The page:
We're finally ready to send the board out to be manufactured! This is maybe the best and worst part of the process; the best because you're finally going to be seeing the board in the real world and the worst because once you order, there will be a lot of sitting around waiting for the mail to arrive.
I'm going to show how to order your board from OSH Park because I think they make the process as easy as possible, they have excellent customer service, their boards are high quality, their prices are very reasonable, they have free shipping, and they arrive relatively quickly for the price. There are other options that you can investigate, but OSH Park does such a good job on smaller scale projects that I personally have yet to have a reason to get boards from anywhere else.
The first step is to go to the OSH Park login page and create an account. After submitting the form you will be send an email to the address you gave to verify your address. Follow the instructions in the email and you will be returned to the login page. Once you log in you will be taken to an account profile page. From here you can click on the OSHPARK logo at the top right of the page to go back to the OSH Park home page.
Once at The OSH Park home page, click the big Browse for Files button. This will open a window to select a file, and you'll want to navigate to where you saved your schematic and board file and select the board file.
After taking a bit of time to analyze the board file, you will be shown a summary of what the board will look like as well as the cost for having the board manufactured, including free shipping!
A name for the board will be automatically generated from the filename which you can change as well as giving a description of the board. Both of these fields are for your own use and often times I just leave them as they are.
Lastly you will be given a summary of the information extracted from the board file including the size and number of layers. Additionally if OSH Park detects any issues with your board it will give you warnings. A common (non-critical) warning is that you don't have a silk screen on one side of your board.
Unless there are any glaring errors at this point, click Continue and you'll be given a chance to review the board in more detail before ordering.
The next page will allow you to verify your design. Here OSH Park will show you images of different parts of the board along with some very useful instructions on how to assess each image that is shows you.
The main things that I will look at is that the silk screen looks how I would like it to look and that the copper layers don't look like there are any short circuits where copper is touching where it should not be. This is your last chance to review the design so it's worth taking a few minutes to double check everything.
Once you're happy with how things look, click the Order button.
The next page is where you'll decide how many copies of the board you want to order and if you want any optional services. For your first board, the only one I would consider is the Super Swift Service option that will double the price to reduce the time at the fab to about five days. Getting your boards back sooner is always nice and for smaller boards the price difference is minimal.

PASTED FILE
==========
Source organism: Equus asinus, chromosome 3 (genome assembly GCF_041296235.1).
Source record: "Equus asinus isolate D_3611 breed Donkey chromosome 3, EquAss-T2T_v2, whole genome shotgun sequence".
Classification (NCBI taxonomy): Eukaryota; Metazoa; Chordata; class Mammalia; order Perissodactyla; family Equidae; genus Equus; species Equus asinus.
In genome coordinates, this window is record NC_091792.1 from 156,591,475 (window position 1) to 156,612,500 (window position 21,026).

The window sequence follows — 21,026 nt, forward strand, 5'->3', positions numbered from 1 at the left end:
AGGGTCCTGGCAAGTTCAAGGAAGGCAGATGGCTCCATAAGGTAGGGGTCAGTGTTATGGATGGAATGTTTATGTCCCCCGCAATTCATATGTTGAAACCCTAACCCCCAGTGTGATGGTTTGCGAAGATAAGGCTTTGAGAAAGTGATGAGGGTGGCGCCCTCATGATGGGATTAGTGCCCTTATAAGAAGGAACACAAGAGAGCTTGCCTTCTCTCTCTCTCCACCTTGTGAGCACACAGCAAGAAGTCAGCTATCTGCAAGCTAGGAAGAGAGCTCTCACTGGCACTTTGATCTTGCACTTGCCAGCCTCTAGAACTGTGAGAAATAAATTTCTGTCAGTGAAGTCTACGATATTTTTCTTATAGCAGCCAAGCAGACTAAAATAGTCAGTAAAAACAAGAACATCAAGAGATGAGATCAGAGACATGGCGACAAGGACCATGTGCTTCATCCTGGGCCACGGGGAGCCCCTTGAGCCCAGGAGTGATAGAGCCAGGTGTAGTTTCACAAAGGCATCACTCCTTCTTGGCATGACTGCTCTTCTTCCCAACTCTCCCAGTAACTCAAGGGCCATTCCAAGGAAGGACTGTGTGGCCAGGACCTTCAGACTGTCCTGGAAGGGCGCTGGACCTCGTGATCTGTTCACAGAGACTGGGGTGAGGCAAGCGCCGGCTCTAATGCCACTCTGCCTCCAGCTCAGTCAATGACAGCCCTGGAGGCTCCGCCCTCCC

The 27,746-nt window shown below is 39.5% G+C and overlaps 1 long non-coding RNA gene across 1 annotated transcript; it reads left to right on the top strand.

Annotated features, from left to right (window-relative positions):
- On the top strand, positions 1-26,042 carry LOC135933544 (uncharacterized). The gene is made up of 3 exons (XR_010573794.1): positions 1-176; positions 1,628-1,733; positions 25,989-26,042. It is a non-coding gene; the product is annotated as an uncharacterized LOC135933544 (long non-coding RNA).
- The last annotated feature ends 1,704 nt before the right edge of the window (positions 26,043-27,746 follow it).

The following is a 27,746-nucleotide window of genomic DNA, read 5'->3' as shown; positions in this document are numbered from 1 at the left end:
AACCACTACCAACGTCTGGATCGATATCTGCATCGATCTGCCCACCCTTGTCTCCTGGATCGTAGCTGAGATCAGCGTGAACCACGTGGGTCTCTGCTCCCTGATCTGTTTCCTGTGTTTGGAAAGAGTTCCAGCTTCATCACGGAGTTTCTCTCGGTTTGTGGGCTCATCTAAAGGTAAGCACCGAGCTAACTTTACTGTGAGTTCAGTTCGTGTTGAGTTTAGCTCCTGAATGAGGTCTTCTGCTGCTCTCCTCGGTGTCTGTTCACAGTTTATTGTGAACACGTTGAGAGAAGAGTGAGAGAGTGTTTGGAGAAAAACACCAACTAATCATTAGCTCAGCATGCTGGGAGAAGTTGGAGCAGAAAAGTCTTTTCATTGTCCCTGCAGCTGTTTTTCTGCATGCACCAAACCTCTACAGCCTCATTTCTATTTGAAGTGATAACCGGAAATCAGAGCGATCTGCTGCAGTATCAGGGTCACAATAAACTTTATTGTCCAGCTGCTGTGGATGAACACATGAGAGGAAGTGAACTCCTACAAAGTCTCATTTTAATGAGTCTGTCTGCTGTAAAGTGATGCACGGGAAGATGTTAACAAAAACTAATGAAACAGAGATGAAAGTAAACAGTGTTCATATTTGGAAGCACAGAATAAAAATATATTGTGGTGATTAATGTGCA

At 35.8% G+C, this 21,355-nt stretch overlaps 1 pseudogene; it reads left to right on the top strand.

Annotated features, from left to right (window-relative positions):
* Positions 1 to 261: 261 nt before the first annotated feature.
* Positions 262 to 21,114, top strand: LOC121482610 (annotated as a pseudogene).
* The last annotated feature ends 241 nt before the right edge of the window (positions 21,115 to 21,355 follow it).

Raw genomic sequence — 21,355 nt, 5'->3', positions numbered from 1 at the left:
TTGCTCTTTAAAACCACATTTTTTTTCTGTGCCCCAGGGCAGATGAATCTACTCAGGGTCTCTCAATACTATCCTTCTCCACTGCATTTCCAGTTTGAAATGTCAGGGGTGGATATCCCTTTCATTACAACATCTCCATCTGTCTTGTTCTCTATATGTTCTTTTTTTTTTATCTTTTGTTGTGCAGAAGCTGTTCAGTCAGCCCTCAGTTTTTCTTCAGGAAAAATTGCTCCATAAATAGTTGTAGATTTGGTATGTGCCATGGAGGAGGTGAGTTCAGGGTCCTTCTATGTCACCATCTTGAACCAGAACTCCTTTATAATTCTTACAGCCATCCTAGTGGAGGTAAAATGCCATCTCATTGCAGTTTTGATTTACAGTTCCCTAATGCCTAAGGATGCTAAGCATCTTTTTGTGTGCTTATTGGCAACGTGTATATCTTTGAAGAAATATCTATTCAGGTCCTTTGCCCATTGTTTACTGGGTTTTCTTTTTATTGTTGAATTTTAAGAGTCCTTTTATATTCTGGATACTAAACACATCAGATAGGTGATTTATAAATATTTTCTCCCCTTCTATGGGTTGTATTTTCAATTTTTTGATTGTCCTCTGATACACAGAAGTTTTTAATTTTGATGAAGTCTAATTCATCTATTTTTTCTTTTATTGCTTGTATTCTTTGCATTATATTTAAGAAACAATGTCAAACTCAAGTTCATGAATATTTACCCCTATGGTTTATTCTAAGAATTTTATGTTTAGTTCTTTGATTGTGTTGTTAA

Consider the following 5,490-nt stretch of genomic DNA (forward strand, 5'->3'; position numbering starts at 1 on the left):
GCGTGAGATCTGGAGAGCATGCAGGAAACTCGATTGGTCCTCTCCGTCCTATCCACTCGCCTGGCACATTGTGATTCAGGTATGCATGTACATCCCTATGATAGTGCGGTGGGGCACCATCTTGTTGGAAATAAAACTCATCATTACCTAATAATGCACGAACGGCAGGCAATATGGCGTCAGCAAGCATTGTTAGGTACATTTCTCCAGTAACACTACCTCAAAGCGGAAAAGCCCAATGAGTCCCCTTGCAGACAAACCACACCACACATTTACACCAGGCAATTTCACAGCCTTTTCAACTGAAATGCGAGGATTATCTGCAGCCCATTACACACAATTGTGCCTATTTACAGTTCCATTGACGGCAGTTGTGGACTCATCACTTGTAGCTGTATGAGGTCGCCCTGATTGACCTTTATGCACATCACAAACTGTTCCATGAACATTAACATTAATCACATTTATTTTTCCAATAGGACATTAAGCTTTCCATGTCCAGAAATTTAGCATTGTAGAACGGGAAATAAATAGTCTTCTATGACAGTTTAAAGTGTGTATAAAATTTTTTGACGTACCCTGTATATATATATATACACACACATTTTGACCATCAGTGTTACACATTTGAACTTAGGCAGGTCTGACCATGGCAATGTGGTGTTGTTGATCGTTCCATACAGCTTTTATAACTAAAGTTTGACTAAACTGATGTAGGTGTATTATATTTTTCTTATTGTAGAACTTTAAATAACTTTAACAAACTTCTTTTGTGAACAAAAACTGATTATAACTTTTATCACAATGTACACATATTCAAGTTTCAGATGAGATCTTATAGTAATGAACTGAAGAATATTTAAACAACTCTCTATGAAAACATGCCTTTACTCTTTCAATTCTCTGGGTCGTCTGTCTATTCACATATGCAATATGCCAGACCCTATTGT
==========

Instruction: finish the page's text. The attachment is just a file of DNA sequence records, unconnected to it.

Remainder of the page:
On the final two pages, you will provide your shipping information and provide payment. After that is complete, all you have to do is wait! OSH Park will email you status updates about your order as it progresses onto a panel, to the fab and back, and when it's shipped.
Eventually after what will seem like forever, a beautiful purple package will arrive!
Inside you will find your boards! Take a moment to revel in your accomplishment. You made a thing!
Now we have to do a bit of work to make this thing you made do something. Time to put it together.
We're almost to being able to put all the work we've done so far to use. The one last thing that we need to do is assemble the breakout board.
Because they were cut from a larger panel, your boards will likely have a few pieces of extra board still attached. If you have a file or sand paper you can put it on a flat surface and rub the board against it to remove the edges.
Doing it this way rather than holding the abrasive and board in your hands will make it easier to not accidentally file off something you don't intend because you're not juggling two things at once.
If like me you've already assembled your Trinket with male headers, you can simply cut a larger female header into two pieces, one for each side of the Trinket's pins.
You will always lose one pin while cutting headers so make sure to cut on the pin one past the last one you need. Since we need five pins for each side of the Trinket, cut at the sixth pin from the end.
It can some times be tough to align headers correctly when soldering so you can use the Trinket to hold the headers in place while soldering. Simply flip the Trinket on its back and place the headers on the pins.
With the headers in place you can then place the board on the headers and solder the pins sticking through.
That trick won't work for the header for the INA219 breakout so you can instead use a sizable piece of Blue Tac or other similar reusable adhesive to hold the header in place while soldering.
Once you've soldered on your headers all that's left to do is to plug in the Trinket and INA219 Adapter, using the labels on the silk screen to align them correctly.
An interesting feature of a board like this is that it can be mounted either above or below the Trinket. To mount it above the Trinket, you'll need your Trinket to have stacking headers so that there are female headers on top of the Trinket for the adapter to plug into. If that's your intention you'll probably want to design your board slightly differently, lest you end up with and unwieldy beast:
If you're trying to keep it as small as possible, you can always just solder the breakout and board directly to the adapter: